Broker Check

By the Bucketful

August 25, 2022

When it comes to retirement, one of the most common questions we hear is “how do I get income?” You’ve saved and accumulated, so how do we now transition your investment accounts into income. Well, there are many different strategies, but one of the most common is the Bucketing Strategy. In this strategy, funds are grouped into 3 “buckets” that we tap into at different times, and for different reasons.

So, what are these 3 buckets?

  1. The Short-Term Bucket

The short-term bucket is where you'll hold the money you need access to now and in the near future. Ideally, you want to hold enough cash in this account to cover your expenses for about 12 to 24 months. For example, if your annual expenses for living are $40,000 then we would recommend the balance of this bucket remain at $40,000 to $80,000. You could hold this money in a couple of different accounts, like a high-yield savings account, bank savings or a money market account. The primary concern for this bucket is to keep the funds accessible and relatively safe while earning a modest return, if possible, typically in the form of interest. We would recommend that you maintain the ability to access these funds quickly and without penalties or restrictions.

  1. The Mid-Term Bucket

Our next bucket asks us to look further into the future. The mid-term bucket is designed to cover your expenses for the mid-term, perhaps 3 to 10 years from now. Mid-term expenses could include future car purchases, weddings, second homes, gifts, or special trips. You will want the funds in this bucket to grow enough to provide income through those years, but you don't want to invest this money in something that is high risk. Instead, you want to keep it in a low-to-moderate risk category that offers a reasonable return. Examples of this type of investment could include bonds, longer term CDs, certain annuities, or other fixed income.

  1. The Long-Term Bucket

Lastly, we have the long-term bucket. In the long-term bucket, we are hoping to see growth. If you follow the plan, you won't be touching these funds for several years since you’ll be tapping into your short and mid-term buckets. Therefore, the funds you've allocated to this bucket have one goal — to outpace inflation – and we will want to invest this money more aggressively. This is where stocks, and equity mutual funds will come into play. We are also relying on the growth in the long-term bucket to refill the short and mid-term buckets when needed.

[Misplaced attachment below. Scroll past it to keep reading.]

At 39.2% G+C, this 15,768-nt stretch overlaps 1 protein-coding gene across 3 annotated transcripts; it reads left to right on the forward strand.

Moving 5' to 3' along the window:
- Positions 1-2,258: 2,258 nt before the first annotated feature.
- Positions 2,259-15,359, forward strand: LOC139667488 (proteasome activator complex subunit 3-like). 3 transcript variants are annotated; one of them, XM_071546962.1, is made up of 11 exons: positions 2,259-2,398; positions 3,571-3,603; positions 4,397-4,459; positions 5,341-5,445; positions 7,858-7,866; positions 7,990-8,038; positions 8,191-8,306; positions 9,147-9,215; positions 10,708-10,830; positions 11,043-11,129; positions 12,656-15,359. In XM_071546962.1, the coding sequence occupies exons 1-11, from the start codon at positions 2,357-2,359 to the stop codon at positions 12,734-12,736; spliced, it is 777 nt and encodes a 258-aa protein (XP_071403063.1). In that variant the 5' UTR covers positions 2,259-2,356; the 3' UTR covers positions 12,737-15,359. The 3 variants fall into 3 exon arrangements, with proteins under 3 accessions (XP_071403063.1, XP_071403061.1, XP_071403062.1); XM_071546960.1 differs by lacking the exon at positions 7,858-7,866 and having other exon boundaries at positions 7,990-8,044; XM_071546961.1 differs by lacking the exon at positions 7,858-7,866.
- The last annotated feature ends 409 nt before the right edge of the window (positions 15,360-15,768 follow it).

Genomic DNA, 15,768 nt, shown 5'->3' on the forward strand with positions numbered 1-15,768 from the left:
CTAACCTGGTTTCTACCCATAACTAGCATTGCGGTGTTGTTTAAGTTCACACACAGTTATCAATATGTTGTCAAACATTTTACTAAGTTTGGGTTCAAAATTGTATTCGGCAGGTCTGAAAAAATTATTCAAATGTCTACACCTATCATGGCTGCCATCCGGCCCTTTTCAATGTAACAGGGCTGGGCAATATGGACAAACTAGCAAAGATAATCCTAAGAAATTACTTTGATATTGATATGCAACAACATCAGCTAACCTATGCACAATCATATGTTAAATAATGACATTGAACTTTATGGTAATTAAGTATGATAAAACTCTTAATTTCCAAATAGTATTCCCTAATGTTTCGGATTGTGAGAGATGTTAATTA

How does Stonegate Financial implement the Bucketing Strategy?

Like any distribution strategy, bucketing can be individualized based on needs and preferences. While we do have clients that utilize separate accounts for their buckets, we can also accomplish this style of bucketing while consolidating the numbers of accounts you have through asset allocation. For example, perhaps you have an IRA with us – within that IRA, we have short-term, mid-term, and long-term holdings. When you call and request a distribution, we have the option to pull from the short-term bucket within the IRA and leave the mid-term and long-term alone. This is especially important during down markets when we want to do our best to give time and allow volatile holdings like stocks to rebound rather than selling at a loss.

This bucketing strategy within your accounts, coupled with a healthy amount of cash on hand to accommodate for distribution needs for 12-24 months can also help you ride the wave of the stock market without panicking or jumping out of the market. Let us help you keep your buckets full!

If you have questions about your retirement savings or distribution strategies, please reach out to your Stonegate Team at any time.

The information has been obtained from sources considered to be reliable, but we do not guarantee that the foregoing material is accurate or complete.  Expressions of opinion are as of this date and are subject to change without notice.  There is no guarantee that these statements, opinions or forecasts provided herein will prove to be correct.   Investing involves risk and investors may incur a profit or a loss. Past performance does not guarantee future results.